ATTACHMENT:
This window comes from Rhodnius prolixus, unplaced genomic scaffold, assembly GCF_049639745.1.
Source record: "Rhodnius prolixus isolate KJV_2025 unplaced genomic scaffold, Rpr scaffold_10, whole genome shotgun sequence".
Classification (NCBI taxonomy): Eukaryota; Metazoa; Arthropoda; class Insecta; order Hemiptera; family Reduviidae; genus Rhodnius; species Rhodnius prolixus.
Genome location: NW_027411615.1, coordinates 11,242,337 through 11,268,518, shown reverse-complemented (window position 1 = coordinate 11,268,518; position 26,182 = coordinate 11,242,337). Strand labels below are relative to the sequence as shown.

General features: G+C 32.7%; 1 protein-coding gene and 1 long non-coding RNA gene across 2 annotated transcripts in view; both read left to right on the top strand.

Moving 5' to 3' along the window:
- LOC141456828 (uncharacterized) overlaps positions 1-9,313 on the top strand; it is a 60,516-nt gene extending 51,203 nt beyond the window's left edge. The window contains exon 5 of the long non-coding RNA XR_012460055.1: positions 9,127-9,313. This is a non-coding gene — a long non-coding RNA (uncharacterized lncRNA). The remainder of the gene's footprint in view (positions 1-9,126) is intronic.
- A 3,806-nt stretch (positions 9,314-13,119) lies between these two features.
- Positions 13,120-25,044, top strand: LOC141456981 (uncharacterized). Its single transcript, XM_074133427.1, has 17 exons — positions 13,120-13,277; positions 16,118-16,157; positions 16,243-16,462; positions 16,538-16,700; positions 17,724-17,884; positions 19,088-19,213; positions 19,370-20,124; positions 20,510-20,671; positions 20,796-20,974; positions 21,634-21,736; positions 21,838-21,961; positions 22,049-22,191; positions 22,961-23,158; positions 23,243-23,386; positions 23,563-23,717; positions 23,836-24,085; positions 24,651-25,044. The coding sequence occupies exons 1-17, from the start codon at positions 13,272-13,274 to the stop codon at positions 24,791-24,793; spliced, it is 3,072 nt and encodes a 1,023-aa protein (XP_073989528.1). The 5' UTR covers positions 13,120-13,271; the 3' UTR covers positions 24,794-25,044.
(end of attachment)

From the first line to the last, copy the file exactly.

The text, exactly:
This window comes from Rhodnius prolixus, unplaced genomic scaffold, assembly GCF_049639745.1.
Source record: "Rhodnius prolixus isolate KJV_2025 unplaced genomic scaffold, Rpr scaffold_10, whole genome shotgun sequence".
Classification (NCBI taxonomy): Eukaryota; Metazoa; Arthropoda; class Insecta; order Hemiptera; family Reduviidae; genus Rhodnius; species Rhodnius prolixus.
Genome location: NW_027411615.1, coordinates 11,242,337 through 11,268,518, shown reverse-complemented (window position 1 = coordinate 11,268,518; position 26,182 = coordinate 11,242,337). Strand labels below are relative to the sequence as shown.

General features: G+C 32.7%; 1 protein-coding gene and 1 long non-coding RNA gene across 2 annotated transcripts in view; both read left to right on the top strand.

Moving 5' to 3' along the window:
- LOC141456828 (uncharacterized) overlaps positions 1-9,313 on the top strand; it is a 60,516-nt gene extending 51,203 nt beyond the window's left edge. The window contains exon 5 of the long non-coding RNA XR_012460055.1: positions 9,127-9,313. This is a non-coding gene — a long non-coding RNA (uncharacterized lncRNA). The remainder of the gene's footprint in view (positions 1-9,126) is intronic.
- A 3,806-nt stretch (positions 9,314-13,119) lies between these two features.
- Positions 13,120-25,044, top strand: LOC141456981 (uncharacterized). Its single transcript, XM_074133427.1, has 17 exons — positions 13,120-13,277; positions 16,118-16,157; positions 16,243-16,462; positions 16,538-16,700; positions 17,724-17,884; positions 19,088-19,213; positions 19,370-20,124; positions 20,510-20,671; positions 20,796-20,974; positions 21,634-21,736; positions 21,838-21,961; positions 22,049-22,191; positions 22,961-23,158; positions 23,243-23,386; positions 23,563-23,717; positions 23,836-24,085; positions 24,651-25,044. The coding sequence occupies exons 1-17, from the start codon at positions 13,272-13,274 to the stop codon at positions 24,791-24,793; spliced, it is 3,072 nt and encodes a 1,023-aa protein (XP_073989528.1). The 5' UTR covers positions 13,120-13,271; the 3' UTR covers positions 24,794-25,044.